4 April 11 | Chad W. Post

Starting this week, we’ll be highlighting the five finalists in the poetry category for the BTBA. Similar to what we did for the fiction longlist, these will be framed by the question: “Why should this book win?”

Click here for all past and future posts in this series.

Today’s post is by poetry committee member Kevin Prufer.

The Book of Things by Aleš Šteger, translated by Brian Henry

Language: Slovenian
Country: Slovenia
Publisher: BOA Editions
Pages: 92

Why This Book Should Win: The poems in Aleš Šteger’s The Book of Things focus with nearly comic intensity on an array of everyday objects—an egg, a coat, a toothpick, a stomach. Here, a potato recollects the soil it came from. Or a hand dryer speaks a windy language we can’t quite understand. Or a doormat forgives us all. But Šteger’s poems go far beyond mere comic description, personification, or metaphor. Rather, his objects reflect our own strange complexities—our eagerness to consume, our rationalizations and kindness. Our many cruelties and our grandiosities.

Each of these fifty poems (the book includes seven sections of seven poems plus one introductory “proem” titled “A”) fixates with obsessive detail on a different, focusing on the turnings of its imagined mind. A loaf of bread “asks you to do him harm, for you to stab him / To shred him to pieces, consume his still warm body.” “Yes, yes,” Šteger concludes, “he loves you, that is why he accepts your knife. / He knows that all his wounds crumble in your hand.” Or, of a pair of windshield wipers, he writes: “Both of them hide something, / That is why they move in such harmony. / Like two serfs in black rubber boots.”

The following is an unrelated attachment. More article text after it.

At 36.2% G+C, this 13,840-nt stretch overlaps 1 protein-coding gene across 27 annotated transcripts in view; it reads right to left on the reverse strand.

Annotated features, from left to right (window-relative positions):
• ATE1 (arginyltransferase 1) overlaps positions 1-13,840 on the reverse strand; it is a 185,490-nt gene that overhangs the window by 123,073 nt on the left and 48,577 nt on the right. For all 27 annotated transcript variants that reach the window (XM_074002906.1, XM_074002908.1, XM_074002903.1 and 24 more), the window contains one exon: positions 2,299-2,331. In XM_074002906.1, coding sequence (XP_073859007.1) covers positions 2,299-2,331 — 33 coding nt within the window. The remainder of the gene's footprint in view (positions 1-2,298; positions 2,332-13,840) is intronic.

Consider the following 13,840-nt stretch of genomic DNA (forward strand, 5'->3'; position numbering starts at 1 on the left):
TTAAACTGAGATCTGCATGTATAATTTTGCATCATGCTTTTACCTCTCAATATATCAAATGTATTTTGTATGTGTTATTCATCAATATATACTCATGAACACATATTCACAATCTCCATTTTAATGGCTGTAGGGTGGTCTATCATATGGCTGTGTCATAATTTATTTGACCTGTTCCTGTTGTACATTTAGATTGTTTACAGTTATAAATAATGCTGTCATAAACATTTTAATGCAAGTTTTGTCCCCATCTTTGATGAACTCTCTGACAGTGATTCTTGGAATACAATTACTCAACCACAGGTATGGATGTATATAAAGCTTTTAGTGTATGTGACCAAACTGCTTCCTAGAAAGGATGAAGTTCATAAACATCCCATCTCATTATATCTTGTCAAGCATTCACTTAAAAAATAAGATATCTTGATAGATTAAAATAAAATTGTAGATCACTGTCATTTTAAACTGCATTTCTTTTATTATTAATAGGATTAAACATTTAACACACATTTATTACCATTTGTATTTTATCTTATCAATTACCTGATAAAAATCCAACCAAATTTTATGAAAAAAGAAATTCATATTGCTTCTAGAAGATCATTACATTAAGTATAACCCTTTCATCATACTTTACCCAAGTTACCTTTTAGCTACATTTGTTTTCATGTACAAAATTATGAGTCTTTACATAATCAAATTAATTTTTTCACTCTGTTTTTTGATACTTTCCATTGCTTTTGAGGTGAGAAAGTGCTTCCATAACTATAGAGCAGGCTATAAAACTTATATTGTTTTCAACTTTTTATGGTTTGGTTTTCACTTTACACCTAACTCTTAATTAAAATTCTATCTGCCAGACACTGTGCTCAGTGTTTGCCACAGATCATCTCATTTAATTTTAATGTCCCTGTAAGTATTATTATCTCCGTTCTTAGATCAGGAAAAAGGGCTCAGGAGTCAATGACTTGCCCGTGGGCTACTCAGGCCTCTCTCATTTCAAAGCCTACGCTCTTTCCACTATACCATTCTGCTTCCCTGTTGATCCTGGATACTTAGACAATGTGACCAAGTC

At times playful or grimly serious, the effect of these poems slowly gathers until one has the sense not of looking at everyday objects anew, but of being looked at anew by the once inconsequential objects that surround us. And, reflected in their many, multifaceted eyes, we do no fair well.

Šteger’s The Book of Things is harrowing and hilarious, unnerving and weirdly familiar—and, most of all, ambitious in its attempt to look anew into our all-too-human darkness. And translator, Brian Henry (himself a poet of significant talent) renders these poems beautifully into an English that is both colloquial and disconcertingly plainspoken.


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